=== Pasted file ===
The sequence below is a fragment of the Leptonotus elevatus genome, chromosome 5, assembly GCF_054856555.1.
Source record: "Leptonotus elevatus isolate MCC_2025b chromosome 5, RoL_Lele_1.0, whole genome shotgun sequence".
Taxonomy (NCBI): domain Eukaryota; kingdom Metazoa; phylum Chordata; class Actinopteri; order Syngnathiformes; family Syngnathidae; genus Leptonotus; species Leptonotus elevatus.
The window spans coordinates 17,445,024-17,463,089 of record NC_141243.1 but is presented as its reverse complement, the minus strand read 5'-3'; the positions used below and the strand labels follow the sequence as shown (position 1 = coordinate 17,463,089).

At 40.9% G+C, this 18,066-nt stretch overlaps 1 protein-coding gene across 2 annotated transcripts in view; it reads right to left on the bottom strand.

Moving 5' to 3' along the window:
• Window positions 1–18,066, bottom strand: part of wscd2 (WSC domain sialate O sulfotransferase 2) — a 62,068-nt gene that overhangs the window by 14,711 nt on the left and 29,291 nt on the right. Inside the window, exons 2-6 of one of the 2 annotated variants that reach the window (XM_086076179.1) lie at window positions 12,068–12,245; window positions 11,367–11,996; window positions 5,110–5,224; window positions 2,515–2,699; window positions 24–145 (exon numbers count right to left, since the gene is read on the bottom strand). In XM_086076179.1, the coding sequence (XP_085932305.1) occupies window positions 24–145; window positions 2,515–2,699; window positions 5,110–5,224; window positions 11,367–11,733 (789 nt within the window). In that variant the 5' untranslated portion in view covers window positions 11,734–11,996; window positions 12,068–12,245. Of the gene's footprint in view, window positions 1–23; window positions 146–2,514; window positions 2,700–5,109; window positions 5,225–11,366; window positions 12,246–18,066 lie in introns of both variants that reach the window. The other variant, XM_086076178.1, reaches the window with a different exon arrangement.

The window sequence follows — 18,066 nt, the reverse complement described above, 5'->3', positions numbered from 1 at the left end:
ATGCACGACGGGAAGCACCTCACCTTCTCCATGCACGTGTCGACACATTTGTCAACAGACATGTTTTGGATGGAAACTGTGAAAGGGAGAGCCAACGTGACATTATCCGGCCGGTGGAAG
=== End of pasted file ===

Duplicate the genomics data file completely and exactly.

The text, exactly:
The sequence below is a fragment of the Leptonotus elevatus genome, chromosome 5, assembly GCF_054856555.1.
Source record: "Leptonotus elevatus isolate MCC_2025b chromosome 5, RoL_Lele_1.0, whole genome shotgun sequence".
Taxonomy (NCBI): domain Eukaryota; kingdom Metazoa; phylum Chordata; class Actinopteri; order Syngnathiformes; family Syngnathidae; genus Leptonotus; species Leptonotus elevatus.
The window spans coordinates 17,445,024-17,463,089 of record NC_141243.1 but is presented as its reverse complement, the minus strand read 5'-3'; the positions used below and the strand labels follow the sequence as shown (position 1 = coordinate 17,463,089).

At 40.9% G+C, this 18,066-nt stretch overlaps 1 protein-coding gene across 2 annotated transcripts in view; it reads right to left on the bottom strand.

Moving 5' to 3' along the window:
• Window positions 1–18,066, bottom strand: part of wscd2 (WSC domain sialate O sulfotransferase 2) — a 62,068-nt gene that overhangs the window by 14,711 nt on the left and 29,291 nt on the right. Inside the window, exons 2-6 of one of the 2 annotated variants that reach the window (XM_086076179.1) lie at window positions 12,068–12,245; window positions 11,367–11,996; window positions 5,110–5,224; window positions 2,515–2,699; window positions 24–145 (exon numbers count right to left, since the gene is read on the bottom strand). In XM_086076179.1, the coding sequence (XP_085932305.1) occupies window positions 24–145; window positions 2,515–2,699; window positions 5,110–5,224; window positions 11,367–11,733 (789 nt within the window). In that variant the 5' untranslated portion in view covers window positions 11,734–11,996; window positions 12,068–12,245. Of the gene's footprint in view, window positions 1–23; window positions 146–2,514; window positions 2,700–5,109; window positions 5,225–11,366; window positions 12,246–18,066 lie in introns of both variants that reach the window. The other variant, XM_086076178.1, reaches the window with a different exon arrangement.

The window sequence follows — 18,066 nt, the reverse complement described above, 5'->3', positions numbered from 1 at the left end:
ATGCACGACGGGAAGCACCTCACCTTCTCCATGCACGTGTCGACACATTTGTCAACAGACATGTTTTGGATGGAAACTGTGAAAGGGAGAGCCAACGTGACATTATCCGGCCGGTGGAAG